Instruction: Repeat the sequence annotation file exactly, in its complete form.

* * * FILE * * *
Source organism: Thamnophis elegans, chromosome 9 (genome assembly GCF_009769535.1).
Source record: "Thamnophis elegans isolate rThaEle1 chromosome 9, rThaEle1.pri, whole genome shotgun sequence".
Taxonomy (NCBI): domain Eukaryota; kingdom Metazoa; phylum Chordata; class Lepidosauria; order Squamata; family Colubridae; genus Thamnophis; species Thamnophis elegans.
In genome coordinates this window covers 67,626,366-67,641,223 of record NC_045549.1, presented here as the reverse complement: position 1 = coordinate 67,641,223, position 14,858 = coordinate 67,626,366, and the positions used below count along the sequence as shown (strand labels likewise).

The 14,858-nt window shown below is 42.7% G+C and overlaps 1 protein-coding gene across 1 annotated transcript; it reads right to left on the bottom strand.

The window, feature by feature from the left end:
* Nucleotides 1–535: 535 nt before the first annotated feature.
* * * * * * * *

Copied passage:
Source organism: Thamnophis elegans, chromosome 9 (genome assembly GCF_009769535.1).
Source record: "Thamnophis elegans isolate rThaEle1 chromosome 9, rThaEle1.pri, whole genome shotgun sequence".
Taxonomy (NCBI): domain Eukaryota; kingdom Metazoa; phylum Chordata; class Lepidosauria; order Squamata; family Colubridae; genus Thamnophis; species Thamnophis elegans.
In genome coordinates this window covers 67,626,366-67,641,223 of record NC_045549.1, presented here as the reverse complement: position 1 = coordinate 67,641,223, position 14,858 = coordinate 67,626,366, and the positions used below count along the sequence as shown (strand labels likewise).

The 14,858-nt window shown below is 42.7% G+C and overlaps 1 protein-coding gene across 1 annotated transcript; it reads right to left on the bottom strand.

The window, feature by feature from the left end:
* Nucleotides 1–535: 535 nt before the first annotated feature.